19. Many of those who attended the teaching of these institutions inquestionably proposed to themselves no further end than the finished completion of a liberal education. At a somewhat later period Marcus Cicero, Bibulus, Varus, Messalla, Horace, Ovid, &c., frequented the schools of Athens very much in the same manner as men of fortune at the present day attend the Universities with the view of obtaining a general preparation for political and literary life. This however, then as now, can only have been the case with a very small fraction of the academic population. When we read that no less than two thousand students attended the lectures of Theophrastus alone, and that the number of those who collected around this philosopher and other teachers of suspected political honesty: became so formidable that decrees were passed forbidding any one to exercise such an office without a special license from the senate and demos, we cannot but conclude that the great majority was composed of the youth of the middle class, in combination with choicer specimens of the lower orders. Persons belonging to these walks in life, however ambitious of deriving benefit from the refining influences of University education, would have been utterly unable to afford the time and money necessary for such an object, had there not been the prospect of an adequate material compensation, in the shape of professionally available knowledge. This inference derives greater probability when we consider the very great number of similar institutions which flourished at the same period, each, of course, the gathering point of a considerable body of academic students. Besides schools of high eminence in Mytiline, Ephesus, Smyrna, Sidon,' etc., we read that Apollonia' enjoyed so high a reputation for eloquence and political science as to be entrusted with the education of the heir-apparent of the Roman Empire. Antioch was noted for a Museum modelled after that of the Egyptian metropolis,' and Tarsus boasted of Gymnasia and a University which Strabo does not hesitate to describe as more than rivaling those of Athens and Alexandria. There can be little doubt that the philosophers, rhetoricians, and grammarians who swarmed in the princely retinues of the great Roman aristocracy,” and whose schools abounded in all the most wealthy and populous cities of the empire east and west, were prepared for their several callings in some one or other of these institutions. Strabo tells us (Geogr. XV. p. 962,), that Rome was overrun with Alexandrian and Syrian grammarians, and Juvenal describes one of the Quirites of the ancient stamp as emigrating in sheer disgust from a city which from these causes had become thoroughly and utterly Greek (Sat. III., 1. 60). That external inducements were held out amply sufficient to prevail upon poor and ambitious men to qualify themselves at some cost for vacations of this description is evident from the wealth to which, as we are told, many of them rose from extreme indigence and obscurity. Suetonius, in the still extant fragment of his essay de claris rhetoribus, after alluding to the immense number of professors and doctors met with in Rome,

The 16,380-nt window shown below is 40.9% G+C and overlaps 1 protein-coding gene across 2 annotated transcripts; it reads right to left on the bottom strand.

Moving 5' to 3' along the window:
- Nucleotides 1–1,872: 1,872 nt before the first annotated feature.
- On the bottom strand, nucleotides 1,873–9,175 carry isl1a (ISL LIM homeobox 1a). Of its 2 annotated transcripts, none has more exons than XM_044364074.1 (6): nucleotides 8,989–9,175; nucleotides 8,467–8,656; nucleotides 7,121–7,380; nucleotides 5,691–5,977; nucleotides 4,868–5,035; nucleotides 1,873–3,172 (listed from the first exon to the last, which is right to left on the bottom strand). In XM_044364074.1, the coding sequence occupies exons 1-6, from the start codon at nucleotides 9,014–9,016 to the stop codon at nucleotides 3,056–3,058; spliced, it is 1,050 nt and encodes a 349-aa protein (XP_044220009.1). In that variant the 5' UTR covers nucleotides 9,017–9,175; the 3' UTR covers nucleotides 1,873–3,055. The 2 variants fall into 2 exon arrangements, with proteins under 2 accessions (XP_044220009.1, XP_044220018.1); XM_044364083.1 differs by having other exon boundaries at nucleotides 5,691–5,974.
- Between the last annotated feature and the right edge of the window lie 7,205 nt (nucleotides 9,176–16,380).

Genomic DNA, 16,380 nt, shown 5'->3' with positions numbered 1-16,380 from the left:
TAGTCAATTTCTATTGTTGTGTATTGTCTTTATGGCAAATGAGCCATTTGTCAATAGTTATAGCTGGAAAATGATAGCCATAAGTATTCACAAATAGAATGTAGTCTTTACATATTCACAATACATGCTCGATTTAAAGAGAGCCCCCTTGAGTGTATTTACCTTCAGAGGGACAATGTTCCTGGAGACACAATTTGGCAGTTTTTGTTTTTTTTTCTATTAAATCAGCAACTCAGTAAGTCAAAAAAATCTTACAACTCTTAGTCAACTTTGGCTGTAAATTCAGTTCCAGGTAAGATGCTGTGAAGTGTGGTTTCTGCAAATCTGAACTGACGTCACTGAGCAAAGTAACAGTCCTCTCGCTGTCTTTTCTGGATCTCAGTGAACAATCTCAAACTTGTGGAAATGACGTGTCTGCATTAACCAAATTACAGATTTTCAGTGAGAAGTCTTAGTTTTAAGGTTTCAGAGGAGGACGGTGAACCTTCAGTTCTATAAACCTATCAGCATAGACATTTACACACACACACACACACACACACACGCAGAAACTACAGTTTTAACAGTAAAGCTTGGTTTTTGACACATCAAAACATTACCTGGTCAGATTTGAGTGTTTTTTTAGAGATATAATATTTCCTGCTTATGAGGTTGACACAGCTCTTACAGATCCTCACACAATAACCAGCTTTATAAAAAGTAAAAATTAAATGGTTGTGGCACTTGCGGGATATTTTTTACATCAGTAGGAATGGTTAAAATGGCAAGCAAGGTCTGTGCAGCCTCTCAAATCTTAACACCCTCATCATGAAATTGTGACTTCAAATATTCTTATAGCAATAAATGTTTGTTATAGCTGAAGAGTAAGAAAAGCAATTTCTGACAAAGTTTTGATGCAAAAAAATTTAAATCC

In consequence of this almost exclusive celebrity in one Department of knowledge we find that in later ages it was a frequent practice to supplement the instruction of one University by that of another. Gregory of Nazianz studied first at Caesarea, then at Alexandria, and finally at Athens. St. Basil visited as a student Caesaria, Constantinople, and Athens in succession. Gregor. Nazianz orat XX, p. 35.

A medical degree of Alexandria was regarded as a passport to professional success. Pro omni experimento sufficiat medico ad commendandam artis auctoritatem si Alexandriae se dixerit eruditum. Ammian. Marcell. 22. 16. cited by C. Neocori Diatr. do Museo Alexandrino. Anatomy, Surgery, Botany, and Pathology were cultivated at Alexandria with peculiar success. Bernhardy Grundr. der Gr. Litt. I. p. 383. Respecting the important position which family physicians held in the higher circles at Rome during the empire, see in the same work I. p. 395. Persons of this class were often described as invested with the highest dignities of state. A certain Arcadius is addressed by Himerius (orat. 38.) as 'Apxiatpos kaì Kóuns (i. e. Comes sacri Palatii.

1. Originating with Ammonius in Alexandria as a species of mystical doctrine, Neo-platonism was propagated by Plotinus in Rome, maintained in Italy by the labors of Amelius and Porphyrius, and finally transplanted into Syria by Jamblichus. Zumpt über den Bestand der philosoph. Schul. zu Athen. Bernhardy Grundriss der Gr. Litt. I. pp. 401 and 429.

2. Alexid. 'INTEÚS Meinecke Fr. com. III. p. 42. Diog. Laert. V. 2. 37. Niebuhr Vorles. tiber alte Gesch. III. p. 118. Anm. 2.

3. The philosophers of this period were generally friendly to absolutism, or at all events hostile to democracy. See Zumpt über den Bestand der philosoph. Schulen zu Athen, p. 17. Anm. 3. 1. Gräfenhahn Geschichte der Class. Litt. I. pp. 334, 408. Respecting the number of higher schools in Asia see also Bernhardy Grundr. der Gr. Litt. I. p. 398.

2. Sueton. vit. Octav, c. 8.
3. Gräfenhahn Gesch. der Class. Litt. I. p. 409.

4. Geogr. ΧΙV. p. 960. ώρθ' υπερβε βλημένας και Αθήνας και Αλεξάνδρειας και εί τινα άλ. λον τόπον δυνατόν ειπείν. .

5. A terrible picture of the inhuman treatment to which many of this class were subjected in Rome is given in Lucian de Mercede conductis (see especially p. 702 sqq.). The author admits however that the hardships of their lot were often richly deserved (p. 700), and that the humiliations and indignities to which men of learning were necessarily exposed when depending for existence upon private individuals could not occur in the case of those who were employed by the state (p. 719). That the conversation of men of this class was often highly prized, and they themselves treated with the most delicate and deferential courtesy is evident from the biographies of all the nobler Romans. Plut. vit. cat. pp. 224, 229, 275.